What You Need to Know About Ptosis

Ptosis

Have you looked in the mirror and found that you have sleepy-looking eyes? If your upper eyelids cover the pupil or sag a little, you may have a condition known as ptosis. Droopy eyelid surgery is the best option to fix it, especially for congenital ptosis. Here is all you need to know about ptosis:

What Is Ptosis?

Ptosis, known as a drooping eyelid, affects the upper eyelid. The actual eyelid descends downward and covers the pupil more than normal. Ptosis can occur in both kids and adults. 

Congenital Vs. Adult Ptosis

Ptosis in children is noticeable at birth and occurs due to poor development of an eyelid lifting muscle called the levator muscle. The condition can lead to visual impairment in children if left untreated. 

A child with this condition could have delayed motor development because they must constantly tilt their head backward. Children with drooping eyelids usually have normal functioning and levels of intelligence.

In adults, ptosis occurs due to the separation of the levator muscle tendons and the lower part of the eyelids. The condition can be caused by an injury to the eye, aging, and using contact lenses for a long time. Drooping eyelids can occur after surgery to the eye, like glaucoma repair. 

Neuromodulators such as Dysport, Botox, Jeuveau, and Xeomin block the neurological connection to the muscles. The medications in the injections, when placed very close to the eye, can lead to the weakening of the eyelid muscles leading to droopy eyelids.

Symptoms of Eyelid Ptosis

Droopy eyelids can occur in one or both eyes. The condition does not cause any pain, even though it can obstruct your sight. 

You may need to lift your chin, arch your eyebrows or tilt your head to the back to see well. Such movements can affect your neck and head over time.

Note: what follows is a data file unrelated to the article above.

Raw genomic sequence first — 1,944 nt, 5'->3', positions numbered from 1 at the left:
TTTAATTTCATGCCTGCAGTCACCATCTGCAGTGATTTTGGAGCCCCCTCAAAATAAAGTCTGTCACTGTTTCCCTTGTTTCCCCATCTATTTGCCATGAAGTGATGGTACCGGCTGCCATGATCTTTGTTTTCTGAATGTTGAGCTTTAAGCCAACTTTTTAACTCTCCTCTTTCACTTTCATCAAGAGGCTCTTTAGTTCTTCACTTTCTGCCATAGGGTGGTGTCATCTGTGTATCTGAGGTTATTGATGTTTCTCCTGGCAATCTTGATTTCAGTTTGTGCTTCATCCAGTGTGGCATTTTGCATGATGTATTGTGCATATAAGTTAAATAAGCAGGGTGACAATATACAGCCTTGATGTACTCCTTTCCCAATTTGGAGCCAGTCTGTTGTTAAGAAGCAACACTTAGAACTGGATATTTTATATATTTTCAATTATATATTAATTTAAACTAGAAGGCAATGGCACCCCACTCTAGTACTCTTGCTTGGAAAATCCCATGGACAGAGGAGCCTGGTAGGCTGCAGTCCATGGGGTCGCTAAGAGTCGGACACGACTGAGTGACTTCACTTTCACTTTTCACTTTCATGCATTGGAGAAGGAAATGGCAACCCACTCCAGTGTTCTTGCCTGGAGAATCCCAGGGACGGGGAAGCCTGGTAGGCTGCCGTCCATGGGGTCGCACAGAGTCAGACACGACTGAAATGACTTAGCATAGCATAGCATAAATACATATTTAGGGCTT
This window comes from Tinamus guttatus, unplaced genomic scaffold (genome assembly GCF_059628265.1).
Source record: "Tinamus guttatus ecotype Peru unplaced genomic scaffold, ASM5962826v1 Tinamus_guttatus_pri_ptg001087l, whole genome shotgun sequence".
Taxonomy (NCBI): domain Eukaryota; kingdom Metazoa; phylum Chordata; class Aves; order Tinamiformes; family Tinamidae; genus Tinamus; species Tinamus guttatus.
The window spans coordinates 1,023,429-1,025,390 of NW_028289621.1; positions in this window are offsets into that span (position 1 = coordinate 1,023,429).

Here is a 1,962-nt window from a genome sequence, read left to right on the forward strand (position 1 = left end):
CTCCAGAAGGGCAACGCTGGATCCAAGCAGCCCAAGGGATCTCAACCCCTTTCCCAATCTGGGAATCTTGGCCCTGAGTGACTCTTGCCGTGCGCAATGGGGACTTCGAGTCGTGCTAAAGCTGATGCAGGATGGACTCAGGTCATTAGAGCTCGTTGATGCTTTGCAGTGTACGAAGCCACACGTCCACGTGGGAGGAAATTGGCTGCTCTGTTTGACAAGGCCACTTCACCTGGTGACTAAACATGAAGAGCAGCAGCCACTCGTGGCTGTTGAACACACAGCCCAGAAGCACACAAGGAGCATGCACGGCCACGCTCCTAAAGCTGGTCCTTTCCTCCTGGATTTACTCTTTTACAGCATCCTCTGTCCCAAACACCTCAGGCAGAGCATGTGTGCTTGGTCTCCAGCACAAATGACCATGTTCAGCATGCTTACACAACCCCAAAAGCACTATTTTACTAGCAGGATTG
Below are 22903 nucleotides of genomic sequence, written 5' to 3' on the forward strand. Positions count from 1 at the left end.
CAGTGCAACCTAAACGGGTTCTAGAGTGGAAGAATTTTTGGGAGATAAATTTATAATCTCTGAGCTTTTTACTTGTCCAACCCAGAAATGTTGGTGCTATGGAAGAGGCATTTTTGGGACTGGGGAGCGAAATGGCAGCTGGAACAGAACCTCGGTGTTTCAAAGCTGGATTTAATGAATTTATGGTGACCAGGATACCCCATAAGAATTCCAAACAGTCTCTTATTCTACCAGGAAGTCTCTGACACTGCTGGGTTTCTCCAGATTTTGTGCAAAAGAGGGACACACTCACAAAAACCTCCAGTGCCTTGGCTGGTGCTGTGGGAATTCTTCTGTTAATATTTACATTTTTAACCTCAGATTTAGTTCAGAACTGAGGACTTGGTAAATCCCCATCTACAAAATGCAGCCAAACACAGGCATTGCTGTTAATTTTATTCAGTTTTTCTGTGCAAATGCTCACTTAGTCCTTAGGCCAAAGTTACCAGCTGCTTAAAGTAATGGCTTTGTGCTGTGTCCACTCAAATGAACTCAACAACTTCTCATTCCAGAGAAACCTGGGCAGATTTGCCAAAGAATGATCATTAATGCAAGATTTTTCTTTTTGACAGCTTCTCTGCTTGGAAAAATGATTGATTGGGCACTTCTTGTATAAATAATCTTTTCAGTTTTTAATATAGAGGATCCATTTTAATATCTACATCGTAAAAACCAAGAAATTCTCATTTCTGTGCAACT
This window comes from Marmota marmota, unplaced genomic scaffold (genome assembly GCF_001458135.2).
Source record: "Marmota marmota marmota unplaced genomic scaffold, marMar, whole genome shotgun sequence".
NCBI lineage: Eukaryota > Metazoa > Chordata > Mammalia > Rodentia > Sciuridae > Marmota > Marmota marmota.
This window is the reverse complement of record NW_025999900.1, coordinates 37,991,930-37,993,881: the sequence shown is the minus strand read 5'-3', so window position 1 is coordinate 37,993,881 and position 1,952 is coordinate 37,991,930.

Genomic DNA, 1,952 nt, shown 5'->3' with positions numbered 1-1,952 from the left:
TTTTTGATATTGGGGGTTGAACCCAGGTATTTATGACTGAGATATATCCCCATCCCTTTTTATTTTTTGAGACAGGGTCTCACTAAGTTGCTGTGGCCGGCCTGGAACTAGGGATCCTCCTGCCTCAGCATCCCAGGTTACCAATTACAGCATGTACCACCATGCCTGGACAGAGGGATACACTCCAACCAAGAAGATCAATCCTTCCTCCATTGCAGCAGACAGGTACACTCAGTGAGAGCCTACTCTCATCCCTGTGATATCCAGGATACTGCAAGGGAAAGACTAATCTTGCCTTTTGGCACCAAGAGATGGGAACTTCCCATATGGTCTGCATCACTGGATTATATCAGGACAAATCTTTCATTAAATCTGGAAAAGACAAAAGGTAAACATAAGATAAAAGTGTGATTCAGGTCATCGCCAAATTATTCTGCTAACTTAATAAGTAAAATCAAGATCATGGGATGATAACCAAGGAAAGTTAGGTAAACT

If your child has droopy eyelids, it could lead to the development of amblyopia, commonly known as the “lazy eye.” Amblyopia is characterized by poor sight in one or both eyes caused by poor development during childhood. 

“Lazy eye” occurs when the lid droops too much, making things look blurry or blocking vision. The condition needs to be treated in early childhood. If left untreated for a long time, it could lead to vision loss.

How to Treat Ptosis

Use Prescription Eye Drops: You can use eye drops to lift the eyelid and stimulate the muscles for neurotoxin-induced ptosis. This condition is often temporary and may wear off with medication.

Consider Medication: Prescription medications can activate the eye muscles beneath the paralyzed levator palpebrae. The medications can hasten the reversal process.

More Neuromodulators: If the cause of ptosis is a neuromodulator, injecting more could be effective. Sometimes the best option is to inject the surrounding muscles with more neuromodulators to lift and relax the affected lid.

Eyelid Ptosis Surgery

Surgery is the best treatment for both adults with congenital ptosis. Medications are mostly prescribed for droopy eyelids due to an underlying disorder like neuromuscular disorder or myasthenia gravis. 

In children, surgery for severe ptosis is done immediately to prevent vision problems and motor development. For mild ptosis, it can be delayed and treated when they reach a particular age. 

Surgery for ptosis in adults involves tightening the muscle and tendon of the levator. The surgery is done under local anesthesia. 

Look for the Best Droopy Eyelid Surgery Specialist

See a droopy eyelid surgery specialist for preventative eye care or early treatment to reduce the likelihood of vision loss. Consider an ophthalmologist with board certification as it shows they have the training and skills to offer the best care.

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By Terry

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